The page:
Active Twitter users are the most influential online, being three times more likely to impact on a brand’s reputation through syndicated Tweets, blog posts, articles and product reviews than the average consumer, according to a new report.
The Subscribers, Fans and Followers: Twitter X-Factors report by ExactTarget and CoTweet, which surveyed more than 1,500 online consumers, found that Twitter users are the most influential online consumers, with 72pc publishing blog posts at least monthly, 70pc commenting on blogs, 61pc writing at least one product review monthly and 61pc commenting on news sites.
According to the report, Twitter users are six times more likely than average users to publish articles at least monthly; five times more likely to post blogs at least monthly; seven times more likely to post to Wikis at least monthly; three times more likely to post product reviews at least monthly; three times more likely to participate in online forums at least monthly; and five times more likely to share coupons on coupon sites at least monthly.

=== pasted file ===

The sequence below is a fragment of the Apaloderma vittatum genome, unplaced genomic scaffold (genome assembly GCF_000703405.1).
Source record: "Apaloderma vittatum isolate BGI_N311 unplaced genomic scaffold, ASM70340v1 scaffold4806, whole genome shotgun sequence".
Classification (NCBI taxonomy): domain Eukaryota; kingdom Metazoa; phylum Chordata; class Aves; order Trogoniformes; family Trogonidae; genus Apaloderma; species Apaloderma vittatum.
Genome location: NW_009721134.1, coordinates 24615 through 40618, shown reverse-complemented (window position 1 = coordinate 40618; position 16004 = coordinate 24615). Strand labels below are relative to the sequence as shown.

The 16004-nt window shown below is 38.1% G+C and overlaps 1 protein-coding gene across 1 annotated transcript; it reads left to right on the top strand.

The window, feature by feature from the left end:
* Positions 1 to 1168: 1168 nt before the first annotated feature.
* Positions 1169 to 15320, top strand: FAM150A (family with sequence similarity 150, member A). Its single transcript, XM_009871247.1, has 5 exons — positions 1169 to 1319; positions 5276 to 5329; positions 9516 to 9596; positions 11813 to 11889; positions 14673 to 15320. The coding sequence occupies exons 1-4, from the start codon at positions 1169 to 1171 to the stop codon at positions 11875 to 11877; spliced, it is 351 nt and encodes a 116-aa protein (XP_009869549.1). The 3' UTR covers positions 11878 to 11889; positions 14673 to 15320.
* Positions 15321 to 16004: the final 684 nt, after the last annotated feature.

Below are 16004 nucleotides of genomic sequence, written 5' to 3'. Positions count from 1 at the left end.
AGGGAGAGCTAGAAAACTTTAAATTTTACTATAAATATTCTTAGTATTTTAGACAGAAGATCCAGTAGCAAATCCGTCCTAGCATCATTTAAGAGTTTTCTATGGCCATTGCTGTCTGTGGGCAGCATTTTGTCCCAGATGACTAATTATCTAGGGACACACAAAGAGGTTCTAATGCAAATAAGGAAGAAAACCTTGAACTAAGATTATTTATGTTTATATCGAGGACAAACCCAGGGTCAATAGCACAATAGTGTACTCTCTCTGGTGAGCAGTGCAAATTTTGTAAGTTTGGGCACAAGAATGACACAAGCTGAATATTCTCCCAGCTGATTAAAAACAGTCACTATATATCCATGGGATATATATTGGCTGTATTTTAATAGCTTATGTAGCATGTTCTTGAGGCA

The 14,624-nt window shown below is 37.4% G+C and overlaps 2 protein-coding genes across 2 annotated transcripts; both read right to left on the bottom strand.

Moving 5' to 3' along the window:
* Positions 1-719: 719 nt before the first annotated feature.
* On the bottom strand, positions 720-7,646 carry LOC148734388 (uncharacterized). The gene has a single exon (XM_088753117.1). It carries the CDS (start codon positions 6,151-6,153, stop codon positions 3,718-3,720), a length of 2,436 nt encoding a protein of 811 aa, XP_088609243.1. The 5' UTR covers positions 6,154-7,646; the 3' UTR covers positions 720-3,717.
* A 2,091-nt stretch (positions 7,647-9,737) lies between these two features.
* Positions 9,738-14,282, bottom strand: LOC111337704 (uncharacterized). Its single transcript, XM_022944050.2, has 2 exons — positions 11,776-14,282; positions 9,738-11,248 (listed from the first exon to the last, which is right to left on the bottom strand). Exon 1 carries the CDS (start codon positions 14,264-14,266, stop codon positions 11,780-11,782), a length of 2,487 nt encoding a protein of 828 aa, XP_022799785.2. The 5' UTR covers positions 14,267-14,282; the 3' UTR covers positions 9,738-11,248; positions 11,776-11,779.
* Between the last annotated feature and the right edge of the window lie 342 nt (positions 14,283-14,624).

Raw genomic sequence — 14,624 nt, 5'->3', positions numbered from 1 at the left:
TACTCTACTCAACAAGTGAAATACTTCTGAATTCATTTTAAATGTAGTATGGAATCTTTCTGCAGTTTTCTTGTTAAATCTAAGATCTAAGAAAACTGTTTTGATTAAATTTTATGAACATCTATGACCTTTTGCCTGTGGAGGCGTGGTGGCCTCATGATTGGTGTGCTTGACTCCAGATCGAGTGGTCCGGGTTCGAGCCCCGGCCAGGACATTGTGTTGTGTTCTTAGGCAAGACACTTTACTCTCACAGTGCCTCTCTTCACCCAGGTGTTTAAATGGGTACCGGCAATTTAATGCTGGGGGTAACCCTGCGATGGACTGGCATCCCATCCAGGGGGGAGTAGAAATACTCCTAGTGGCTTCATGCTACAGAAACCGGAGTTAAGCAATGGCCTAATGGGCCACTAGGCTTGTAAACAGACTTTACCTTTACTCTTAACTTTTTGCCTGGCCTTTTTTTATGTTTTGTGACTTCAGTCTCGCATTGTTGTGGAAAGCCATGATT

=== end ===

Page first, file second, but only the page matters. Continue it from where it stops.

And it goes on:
Content creators on Twitter
“Consumers active on Twitter are clearly the most influential online,” said Morgan Stewart, principal, ExactTarget’s research and education group. “What happens on Twitter doesn’t stay on Twitter. While the number of active Twitter users is less than Facebook or email, the concentration of highly engaged and influential content creators is unrivalled — it’s become the gathering place for content creators whose influence spills over into every other corner of the internet.”
Top of the list of user motivations for following brands on Twitter was getting updates on future products (38pc), followed by wanting more information about the company’s activities (32pc), receiving discounts and promotions (31pc), getting information about upcoming sales (30pc), and getting freebies, such as coupons and samples (28pc).
Interestingly, the survey also found that 23pc of online consumers read Twitter updates at least monthly and that nearly half of these do not have a Twitter account themselves.
Article courtesy of Businessandleadership.com
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